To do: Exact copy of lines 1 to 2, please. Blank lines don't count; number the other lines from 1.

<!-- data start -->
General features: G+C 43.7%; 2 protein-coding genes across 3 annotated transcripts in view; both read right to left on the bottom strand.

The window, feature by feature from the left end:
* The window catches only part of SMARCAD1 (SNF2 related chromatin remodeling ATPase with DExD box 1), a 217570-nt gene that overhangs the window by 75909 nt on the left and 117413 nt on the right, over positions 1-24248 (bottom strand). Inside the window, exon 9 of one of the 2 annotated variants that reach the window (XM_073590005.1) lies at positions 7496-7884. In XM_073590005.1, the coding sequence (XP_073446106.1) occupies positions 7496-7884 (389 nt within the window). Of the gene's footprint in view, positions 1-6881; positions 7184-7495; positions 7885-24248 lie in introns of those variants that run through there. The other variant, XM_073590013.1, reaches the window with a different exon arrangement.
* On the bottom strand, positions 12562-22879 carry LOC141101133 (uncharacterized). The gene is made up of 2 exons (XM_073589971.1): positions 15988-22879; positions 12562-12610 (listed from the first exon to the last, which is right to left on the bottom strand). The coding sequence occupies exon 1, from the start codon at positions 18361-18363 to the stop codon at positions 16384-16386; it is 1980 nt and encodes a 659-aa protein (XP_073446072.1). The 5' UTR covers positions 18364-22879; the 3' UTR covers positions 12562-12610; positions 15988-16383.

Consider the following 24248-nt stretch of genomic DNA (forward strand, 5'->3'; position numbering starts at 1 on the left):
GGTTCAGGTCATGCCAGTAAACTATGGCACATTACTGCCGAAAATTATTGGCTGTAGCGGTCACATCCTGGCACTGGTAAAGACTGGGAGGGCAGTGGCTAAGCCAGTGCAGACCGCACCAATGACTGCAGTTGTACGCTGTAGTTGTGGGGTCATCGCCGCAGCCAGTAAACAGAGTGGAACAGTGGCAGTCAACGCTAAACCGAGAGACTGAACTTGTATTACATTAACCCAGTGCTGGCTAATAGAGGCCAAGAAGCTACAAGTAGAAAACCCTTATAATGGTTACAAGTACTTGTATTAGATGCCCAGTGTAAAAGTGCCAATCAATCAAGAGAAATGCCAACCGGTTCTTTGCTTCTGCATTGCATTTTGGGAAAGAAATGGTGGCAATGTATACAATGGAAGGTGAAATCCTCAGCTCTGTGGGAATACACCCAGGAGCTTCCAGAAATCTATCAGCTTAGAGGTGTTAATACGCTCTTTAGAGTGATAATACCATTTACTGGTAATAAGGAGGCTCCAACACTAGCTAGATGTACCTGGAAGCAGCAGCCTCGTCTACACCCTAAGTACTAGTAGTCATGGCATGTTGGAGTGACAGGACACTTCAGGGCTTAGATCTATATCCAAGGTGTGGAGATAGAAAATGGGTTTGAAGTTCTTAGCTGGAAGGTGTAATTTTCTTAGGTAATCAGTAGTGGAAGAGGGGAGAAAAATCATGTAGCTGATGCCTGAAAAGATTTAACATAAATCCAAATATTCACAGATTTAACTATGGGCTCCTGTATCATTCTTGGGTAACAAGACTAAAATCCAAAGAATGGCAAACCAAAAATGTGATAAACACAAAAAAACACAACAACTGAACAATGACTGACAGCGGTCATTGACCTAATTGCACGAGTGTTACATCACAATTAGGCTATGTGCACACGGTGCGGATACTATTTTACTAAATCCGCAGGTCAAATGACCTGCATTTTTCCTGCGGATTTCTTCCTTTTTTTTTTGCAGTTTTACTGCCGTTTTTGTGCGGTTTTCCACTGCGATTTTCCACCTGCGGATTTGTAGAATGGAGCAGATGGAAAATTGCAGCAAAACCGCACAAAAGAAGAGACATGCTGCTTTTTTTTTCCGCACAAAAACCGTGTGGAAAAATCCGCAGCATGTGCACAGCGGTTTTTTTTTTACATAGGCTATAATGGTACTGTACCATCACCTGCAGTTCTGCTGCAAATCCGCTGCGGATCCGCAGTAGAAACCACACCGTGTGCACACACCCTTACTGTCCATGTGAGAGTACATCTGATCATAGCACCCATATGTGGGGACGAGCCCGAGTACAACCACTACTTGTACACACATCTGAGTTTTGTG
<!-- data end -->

General features: G+C 43.7%; 2 protein-coding genes across 3 annotated transcripts in view; both read right to left on the bottom strand.

The window, feature by feature from the left end: